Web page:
Pray for those who are lost and dying in their sins

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I read an article by Franklin Graham on how his grandfather and other men met at different locations outdoors around their hometown of Charlotte, N.C., to pray for revival across their state and to the ends of the earth.

richard ray130Richard RayOn one of those occasions, in May of 1934, his grandfather hosted one of these prayer meetings and a paper salesman by the name of Vernon Patterson suggested they ask God to raise up someone from their hometown who would take the gospel to the ends of the earth. None of those men who prayed was thinking of young Billy Graham, who had not yet given his heart to Jesus Christ.

Billy Graham did not learn of that prayer until years later. He once said, “A mystery and wonder of prayer is that God often waits until someone asks.”



First John 5:14-16 tells us: “This is the confidence we have in approaching God—that if we ask anything according to his will, he hears us. And if we know that he hears us, whatever we ask, we know that we have what we asked of him.”

We are at a moment in time where prayer is the only solution to the strife we live in. However, prayer alone is not enough. It is what we pray for that matters. It is what we ask of God that matters.

LifeWay Research reported only 20 percent of people pray for those who have no faith. However, 82 percent of our prayers are for family and friends, and 74 percent of our prayers are for our own problems and difficulties.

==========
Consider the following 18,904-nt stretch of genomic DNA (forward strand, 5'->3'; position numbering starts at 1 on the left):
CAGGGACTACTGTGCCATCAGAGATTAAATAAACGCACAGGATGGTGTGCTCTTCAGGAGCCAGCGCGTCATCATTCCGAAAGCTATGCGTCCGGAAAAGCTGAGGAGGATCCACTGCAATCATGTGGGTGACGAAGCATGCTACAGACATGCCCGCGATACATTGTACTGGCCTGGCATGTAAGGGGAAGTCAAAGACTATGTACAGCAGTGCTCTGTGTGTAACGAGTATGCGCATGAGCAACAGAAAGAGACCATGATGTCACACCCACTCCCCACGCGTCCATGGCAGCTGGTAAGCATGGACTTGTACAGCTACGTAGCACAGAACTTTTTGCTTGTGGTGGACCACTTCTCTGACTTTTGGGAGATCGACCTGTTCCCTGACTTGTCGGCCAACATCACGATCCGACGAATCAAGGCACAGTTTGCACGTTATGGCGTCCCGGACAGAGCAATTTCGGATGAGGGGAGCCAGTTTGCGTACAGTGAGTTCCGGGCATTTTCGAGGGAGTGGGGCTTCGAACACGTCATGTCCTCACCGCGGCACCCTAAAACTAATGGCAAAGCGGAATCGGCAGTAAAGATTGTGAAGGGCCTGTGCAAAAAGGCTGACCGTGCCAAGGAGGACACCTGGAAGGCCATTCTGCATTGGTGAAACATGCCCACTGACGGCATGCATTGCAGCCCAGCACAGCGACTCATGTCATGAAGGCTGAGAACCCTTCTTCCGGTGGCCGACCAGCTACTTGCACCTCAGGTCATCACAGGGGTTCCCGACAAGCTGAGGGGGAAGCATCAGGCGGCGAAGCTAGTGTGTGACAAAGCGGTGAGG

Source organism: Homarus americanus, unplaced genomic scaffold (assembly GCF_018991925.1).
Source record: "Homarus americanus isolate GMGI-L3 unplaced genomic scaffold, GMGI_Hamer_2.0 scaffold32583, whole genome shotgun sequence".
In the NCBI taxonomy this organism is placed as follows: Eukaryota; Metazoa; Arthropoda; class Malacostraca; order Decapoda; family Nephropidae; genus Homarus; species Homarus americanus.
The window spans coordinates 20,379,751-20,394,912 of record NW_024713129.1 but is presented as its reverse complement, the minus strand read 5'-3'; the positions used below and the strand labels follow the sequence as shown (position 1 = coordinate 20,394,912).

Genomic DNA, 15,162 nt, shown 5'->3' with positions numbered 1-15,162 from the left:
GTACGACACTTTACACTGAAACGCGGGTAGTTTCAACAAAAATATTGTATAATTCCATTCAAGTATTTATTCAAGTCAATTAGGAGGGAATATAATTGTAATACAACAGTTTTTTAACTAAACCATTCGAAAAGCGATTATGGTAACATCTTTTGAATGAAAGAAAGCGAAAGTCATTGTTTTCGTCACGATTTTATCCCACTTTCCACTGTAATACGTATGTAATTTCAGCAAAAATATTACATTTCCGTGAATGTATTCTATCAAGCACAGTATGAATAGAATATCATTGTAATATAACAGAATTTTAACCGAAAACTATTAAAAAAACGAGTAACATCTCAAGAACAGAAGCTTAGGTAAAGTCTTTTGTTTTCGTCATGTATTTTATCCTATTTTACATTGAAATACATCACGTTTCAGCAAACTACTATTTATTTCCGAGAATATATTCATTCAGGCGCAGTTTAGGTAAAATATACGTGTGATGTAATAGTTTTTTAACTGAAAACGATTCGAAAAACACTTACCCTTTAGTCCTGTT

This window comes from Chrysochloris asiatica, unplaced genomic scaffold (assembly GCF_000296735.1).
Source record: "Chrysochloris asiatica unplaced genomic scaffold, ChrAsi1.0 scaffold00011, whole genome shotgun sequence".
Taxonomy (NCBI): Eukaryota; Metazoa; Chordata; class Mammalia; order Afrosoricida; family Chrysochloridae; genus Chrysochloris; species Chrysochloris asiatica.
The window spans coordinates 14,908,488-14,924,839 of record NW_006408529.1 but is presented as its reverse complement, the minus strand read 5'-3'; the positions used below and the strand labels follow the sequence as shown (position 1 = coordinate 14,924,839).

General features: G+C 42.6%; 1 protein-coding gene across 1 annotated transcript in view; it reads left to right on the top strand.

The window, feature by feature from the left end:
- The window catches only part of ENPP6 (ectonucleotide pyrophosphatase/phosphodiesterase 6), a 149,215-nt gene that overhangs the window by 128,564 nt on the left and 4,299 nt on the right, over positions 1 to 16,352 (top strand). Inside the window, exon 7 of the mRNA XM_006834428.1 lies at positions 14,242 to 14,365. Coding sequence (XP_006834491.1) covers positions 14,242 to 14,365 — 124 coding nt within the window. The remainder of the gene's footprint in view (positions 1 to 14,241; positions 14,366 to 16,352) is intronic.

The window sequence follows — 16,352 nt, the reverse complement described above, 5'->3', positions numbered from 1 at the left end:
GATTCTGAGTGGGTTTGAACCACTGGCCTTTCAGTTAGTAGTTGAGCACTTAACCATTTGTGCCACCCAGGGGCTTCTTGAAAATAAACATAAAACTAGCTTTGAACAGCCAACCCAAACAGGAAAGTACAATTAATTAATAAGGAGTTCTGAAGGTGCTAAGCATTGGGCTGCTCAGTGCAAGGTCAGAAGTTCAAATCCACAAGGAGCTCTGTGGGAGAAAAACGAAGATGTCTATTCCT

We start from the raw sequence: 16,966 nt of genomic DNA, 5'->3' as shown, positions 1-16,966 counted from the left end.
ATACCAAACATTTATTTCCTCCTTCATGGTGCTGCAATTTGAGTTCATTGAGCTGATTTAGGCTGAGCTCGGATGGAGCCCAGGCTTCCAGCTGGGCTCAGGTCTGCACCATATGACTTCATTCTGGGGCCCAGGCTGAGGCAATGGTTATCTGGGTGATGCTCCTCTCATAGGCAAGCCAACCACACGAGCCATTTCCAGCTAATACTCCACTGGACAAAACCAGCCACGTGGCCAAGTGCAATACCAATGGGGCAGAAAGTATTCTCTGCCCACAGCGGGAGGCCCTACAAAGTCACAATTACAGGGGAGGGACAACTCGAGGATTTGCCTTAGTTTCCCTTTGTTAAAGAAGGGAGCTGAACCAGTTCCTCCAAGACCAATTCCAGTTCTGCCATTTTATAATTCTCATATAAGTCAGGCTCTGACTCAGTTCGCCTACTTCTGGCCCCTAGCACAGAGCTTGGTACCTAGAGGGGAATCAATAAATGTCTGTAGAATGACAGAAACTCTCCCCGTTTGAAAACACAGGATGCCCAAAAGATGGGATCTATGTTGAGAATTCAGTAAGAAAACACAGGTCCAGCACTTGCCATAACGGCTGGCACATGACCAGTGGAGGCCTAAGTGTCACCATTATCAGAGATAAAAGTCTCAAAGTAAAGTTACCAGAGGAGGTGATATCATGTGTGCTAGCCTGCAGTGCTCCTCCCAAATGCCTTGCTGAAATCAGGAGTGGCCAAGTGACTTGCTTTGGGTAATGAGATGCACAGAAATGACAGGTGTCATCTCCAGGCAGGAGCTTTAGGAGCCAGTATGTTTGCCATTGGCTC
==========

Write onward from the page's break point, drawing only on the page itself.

If we want our world to change for Jesus Christ, then we must pray for those who are lost and dying in their sins, to give their hearts to Jesus Christ for Salvation. Our priority in prayer should be that the lost find Jesus Christ and that through salvation our world would change.

I encouraged you to begin to pray boldly with confidence for those who are dying in their sins to find salvation in Jesus Christ.

Second, pray for those yet to come—like a Billy Graham—who will evangelize our community, our state, our country and the world for Jesus Christ.


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Last, pray for boldness and courage in your own life, so that you will be able to spread the gospel of Jesus Christ to your community, your state and your country until it reaches the ends of the earth.

As Billy Graham once said, “A mystery and wonder of prayer is that God often waits until someone asks.” Let us begin to ask.

The Lord has called you to serve, but he has not called you to serve alone. Contact me at tririversdom@gmail.com or at (432) 202-1526 for more information, or visit our website to learn how the Bivocational/Small Church Association can minister and serve you.



Remember, “Together, no church is too small.”

Richard Ray is executive director of the Bivocational/Small Church Association and director of missions for Tri-Rivers Baptist Area.


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